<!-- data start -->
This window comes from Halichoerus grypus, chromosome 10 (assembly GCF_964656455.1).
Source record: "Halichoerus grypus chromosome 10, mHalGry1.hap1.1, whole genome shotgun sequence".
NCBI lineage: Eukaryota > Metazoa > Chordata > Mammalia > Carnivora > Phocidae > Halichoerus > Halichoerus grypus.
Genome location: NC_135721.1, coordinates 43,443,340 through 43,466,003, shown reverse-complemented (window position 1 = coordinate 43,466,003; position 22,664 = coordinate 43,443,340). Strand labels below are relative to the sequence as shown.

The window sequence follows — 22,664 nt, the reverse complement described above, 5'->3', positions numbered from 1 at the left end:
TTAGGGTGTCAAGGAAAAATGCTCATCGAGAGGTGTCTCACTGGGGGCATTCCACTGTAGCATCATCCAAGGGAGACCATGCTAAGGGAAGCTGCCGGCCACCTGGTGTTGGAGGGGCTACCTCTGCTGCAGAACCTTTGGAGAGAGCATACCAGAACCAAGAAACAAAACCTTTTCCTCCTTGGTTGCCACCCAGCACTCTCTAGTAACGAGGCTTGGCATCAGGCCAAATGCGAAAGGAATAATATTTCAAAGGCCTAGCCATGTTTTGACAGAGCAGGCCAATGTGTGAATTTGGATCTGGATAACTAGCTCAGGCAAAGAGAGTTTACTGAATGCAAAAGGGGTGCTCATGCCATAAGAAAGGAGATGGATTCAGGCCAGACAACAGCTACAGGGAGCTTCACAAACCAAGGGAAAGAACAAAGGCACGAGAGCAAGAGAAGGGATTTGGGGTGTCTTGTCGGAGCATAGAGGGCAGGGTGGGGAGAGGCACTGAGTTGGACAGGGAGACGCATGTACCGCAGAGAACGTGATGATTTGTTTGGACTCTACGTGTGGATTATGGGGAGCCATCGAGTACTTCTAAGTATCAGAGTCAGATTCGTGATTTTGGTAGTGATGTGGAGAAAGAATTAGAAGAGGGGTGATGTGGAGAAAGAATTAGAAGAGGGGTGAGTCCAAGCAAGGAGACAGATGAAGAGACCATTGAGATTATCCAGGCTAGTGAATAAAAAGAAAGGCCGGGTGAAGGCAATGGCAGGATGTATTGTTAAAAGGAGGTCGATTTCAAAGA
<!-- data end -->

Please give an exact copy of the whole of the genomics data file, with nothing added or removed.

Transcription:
This window comes from Halichoerus grypus, chromosome 10 (assembly GCF_964656455.1).
Source record: "Halichoerus grypus chromosome 10, mHalGry1.hap1.1, whole genome shotgun sequence".
NCBI lineage: Eukaryota > Metazoa > Chordata > Mammalia > Carnivora > Phocidae > Halichoerus > Halichoerus grypus.
Genome location: NC_135721.1, coordinates 43,443,340 through 43,466,003, shown reverse-complemented (window position 1 = coordinate 43,466,003; position 22,664 = coordinate 43,443,340). Strand labels below are relative to the sequence as shown.

The window sequence follows — 22,664 nt, the reverse complement described above, 5'->3', positions numbered from 1 at the left end:
TTAGGGTGTCAAGGAAAAATGCTCATCGAGAGGTGTCTCACTGGGGGCATTCCACTGTAGCATCATCCAAGGGAGACCATGCTAAGGGAAGCTGCCGGCCACCTGGTGTTGGAGGGGCTACCTCTGCTGCAGAACCTTTGGAGAGAGCATACCAGAACCAAGAAACAAAACCTTTTCCTCCTTGGTTGCCACCCAGCACTCTCTAGTAACGAGGCTTGGCATCAGGCCAAATGCGAAAGGAATAATATTTCAAAGGCCTAGCCATGTTTTGACAGAGCAGGCCAATGTGTGAATTTGGATCTGGATAACTAGCTCAGGCAAAGAGAGTTTACTGAATGCAAAAGGGGTGCTCATGCCATAAGAAAGGAGATGGATTCAGGCCAGACAACAGCTACAGGGAGCTTCACAAACCAAGGGAAAGAACAAAGGCACGAGAGCAAGAGAAGGGATTTGGGGTGTCTTGTCGGAGCATAGAGGGCAGGGTGGGGAGAGGCACTGAGTTGGACAGGGAGACGCATGTACCGCAGAGAACGTGATGATTTGTTTGGACTCTACGTGTGGATTATGGGGAGCCATCGAGTACTTCTAAGTATCAGAGTCAGATTCGTGATTTTGGTAGTGATGTGGAGAAAGAATTAGAAGAGGGGTGATGTGGAGAAAGAATTAGAAGAGGGGTGAGTCCAAGCAAGGAGACAGATGAAGAGACCATTGAGATTATCCAGGCTAGTGAATAAAAAGAAAGGCCGGGTGAAGGCAATGGCAGGATGTATTGTTAAAAGGAGGTCGATTTCAAAGA